The author is the chief editorial writer of the JoongAng Ilbo.
Come to think of it, the biggest “past evil” on the Korean Peninsula is the 74-year national division. Amid constant confrontation with North Korea, anti-communism, the pursuit of industrialization and economic growth were supposed to prove the superiority of South Korea’s system. Those aims overwhelmed all others. As a result, democracy faced limits. Confronting an enemy that threatened to turn Seoul into a “sea of fire,” South Korea repeatedly experienced ironies and irregularities, such as dictatorial regimes, corruption and a lot of unfairness.
Now, an opportunity to resolve the decades-old standoff is approaching as the second North Korea-U.S. summit nears along with Kim Jong-un’s promised visit to the South. Ulrich Beck, a German sociologist, paid attention to changes in Western society following the end of the cold war between the United States and the Soviet Union, and German unification. He concluded that when a mutual enemy disappears, strong internal unity also fades and a society tries to find a new enemy. Frictions between political factions, classes and generations will become more evident, and nostalgia toward the fallen enemy will be channeled into hatred of a new enemy, he analyzed.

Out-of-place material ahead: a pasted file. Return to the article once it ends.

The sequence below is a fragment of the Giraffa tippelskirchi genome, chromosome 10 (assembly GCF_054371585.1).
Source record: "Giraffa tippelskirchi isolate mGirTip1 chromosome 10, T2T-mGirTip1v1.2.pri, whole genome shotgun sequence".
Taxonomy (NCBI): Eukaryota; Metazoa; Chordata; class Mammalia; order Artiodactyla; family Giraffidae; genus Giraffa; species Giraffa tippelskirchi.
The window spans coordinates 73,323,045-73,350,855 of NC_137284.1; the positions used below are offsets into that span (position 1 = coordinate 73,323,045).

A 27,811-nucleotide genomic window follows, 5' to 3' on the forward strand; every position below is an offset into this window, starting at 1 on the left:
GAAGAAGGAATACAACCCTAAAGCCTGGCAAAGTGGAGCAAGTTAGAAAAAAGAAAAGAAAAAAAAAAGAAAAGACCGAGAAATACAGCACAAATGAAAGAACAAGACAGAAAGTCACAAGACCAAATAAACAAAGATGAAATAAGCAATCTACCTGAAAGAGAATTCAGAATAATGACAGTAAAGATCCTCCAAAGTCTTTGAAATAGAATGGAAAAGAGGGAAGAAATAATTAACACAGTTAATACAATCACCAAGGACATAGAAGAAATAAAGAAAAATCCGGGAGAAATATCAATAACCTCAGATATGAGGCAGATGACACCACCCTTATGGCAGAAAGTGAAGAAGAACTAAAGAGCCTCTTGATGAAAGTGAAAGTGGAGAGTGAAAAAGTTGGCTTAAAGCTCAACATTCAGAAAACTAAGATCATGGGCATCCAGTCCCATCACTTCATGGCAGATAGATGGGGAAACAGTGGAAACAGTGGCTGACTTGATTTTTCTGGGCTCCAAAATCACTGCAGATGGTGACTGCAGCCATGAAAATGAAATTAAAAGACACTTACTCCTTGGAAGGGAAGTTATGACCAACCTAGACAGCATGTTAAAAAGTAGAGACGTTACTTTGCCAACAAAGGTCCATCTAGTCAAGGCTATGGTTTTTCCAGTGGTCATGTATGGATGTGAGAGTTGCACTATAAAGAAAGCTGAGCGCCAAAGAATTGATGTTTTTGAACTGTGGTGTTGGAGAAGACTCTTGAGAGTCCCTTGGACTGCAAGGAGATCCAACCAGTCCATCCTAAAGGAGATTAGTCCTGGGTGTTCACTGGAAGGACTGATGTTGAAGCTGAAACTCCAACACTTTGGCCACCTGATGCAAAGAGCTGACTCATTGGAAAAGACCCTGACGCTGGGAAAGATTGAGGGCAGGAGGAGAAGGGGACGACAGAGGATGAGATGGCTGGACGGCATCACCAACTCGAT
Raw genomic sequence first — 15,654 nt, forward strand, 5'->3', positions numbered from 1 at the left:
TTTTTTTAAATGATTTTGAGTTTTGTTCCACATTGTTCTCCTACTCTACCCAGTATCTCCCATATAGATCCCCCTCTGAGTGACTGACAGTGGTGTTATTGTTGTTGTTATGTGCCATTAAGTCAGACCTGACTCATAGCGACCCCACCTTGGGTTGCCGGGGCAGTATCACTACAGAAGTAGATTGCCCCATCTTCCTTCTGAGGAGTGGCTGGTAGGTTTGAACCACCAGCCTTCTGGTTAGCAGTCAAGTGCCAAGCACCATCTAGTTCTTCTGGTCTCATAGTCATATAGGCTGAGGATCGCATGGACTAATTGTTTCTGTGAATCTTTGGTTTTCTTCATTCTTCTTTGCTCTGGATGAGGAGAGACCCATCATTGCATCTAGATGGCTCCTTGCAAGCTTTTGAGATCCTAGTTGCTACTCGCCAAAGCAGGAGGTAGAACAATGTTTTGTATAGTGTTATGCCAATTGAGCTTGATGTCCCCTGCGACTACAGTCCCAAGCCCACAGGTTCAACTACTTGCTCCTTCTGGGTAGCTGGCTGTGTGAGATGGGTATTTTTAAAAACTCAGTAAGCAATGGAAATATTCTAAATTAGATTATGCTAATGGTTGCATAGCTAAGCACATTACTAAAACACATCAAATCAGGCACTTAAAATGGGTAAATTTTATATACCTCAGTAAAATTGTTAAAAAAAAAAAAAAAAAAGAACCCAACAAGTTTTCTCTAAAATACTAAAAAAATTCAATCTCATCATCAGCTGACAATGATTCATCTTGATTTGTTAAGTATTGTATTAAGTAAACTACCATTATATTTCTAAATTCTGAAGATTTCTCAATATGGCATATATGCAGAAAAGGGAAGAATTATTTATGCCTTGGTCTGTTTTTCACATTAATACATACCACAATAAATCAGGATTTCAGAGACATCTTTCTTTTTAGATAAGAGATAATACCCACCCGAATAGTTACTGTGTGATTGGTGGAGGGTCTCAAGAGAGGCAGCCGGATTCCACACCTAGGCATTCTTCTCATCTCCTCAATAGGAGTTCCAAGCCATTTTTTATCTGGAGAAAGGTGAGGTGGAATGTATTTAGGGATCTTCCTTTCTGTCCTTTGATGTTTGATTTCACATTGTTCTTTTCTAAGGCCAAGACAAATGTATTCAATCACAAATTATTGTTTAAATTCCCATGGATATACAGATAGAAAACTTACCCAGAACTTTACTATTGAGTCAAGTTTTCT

History has proven this. Willy Brandt, the German chancellor from the Social Democratic Party of West Germany, started the long walk toward German unification by initiating visits to East Germany and signing a basic agreement between the two Germanys. He faced fierce protests from the established conservatives, who demanded reunification by West Germany’s absorption of East Germany. Brandt managed to avoid resigning after a vote of no confidence failed by a margin of only two votes in 1972. In protest, the opposition party voted down a budget bill the next day. It was a miracle of two votes. Had that miracle not occurred, we may not have seen German unification.
In East Germany, resistance started against Walter Ulbricht, the first secretary of the Socialist Unity Party, for his rejection of détente. Other politburo members — including Erich Honecker — persuaded Leonid Brezhnev, who was general secretary of the Soviet Union at the time, to remove Ulbricht, an obstacle to détente. They even blamed Ulbricht’s health as he was 78 years old at the time. After an internal coup, an order was made that Ulbricht must work only four hours a day and take rest at home on Wednesdays and weekends. In the end, Ulbricht was ousted from power.
U.S. President Barack Obama, who attempted a historic reconciliation with the Islamic world during his first term, also faced a challenge from the “birther” movement, opponents who labeled him an anti-American Muslim from Kenya. Anticipation of the end of racial conflicts after the election of the first-ever black president was premature to say the least. Now, the United States is facing a border wall and anti-immigration policies.
In modern-day Korea, Japan was the common enemy. After colonization ended, the country was marred in ideological conflicts, conflicts between landowners and tenant farmers, and controversies surrounding pro-Japanese collaborators.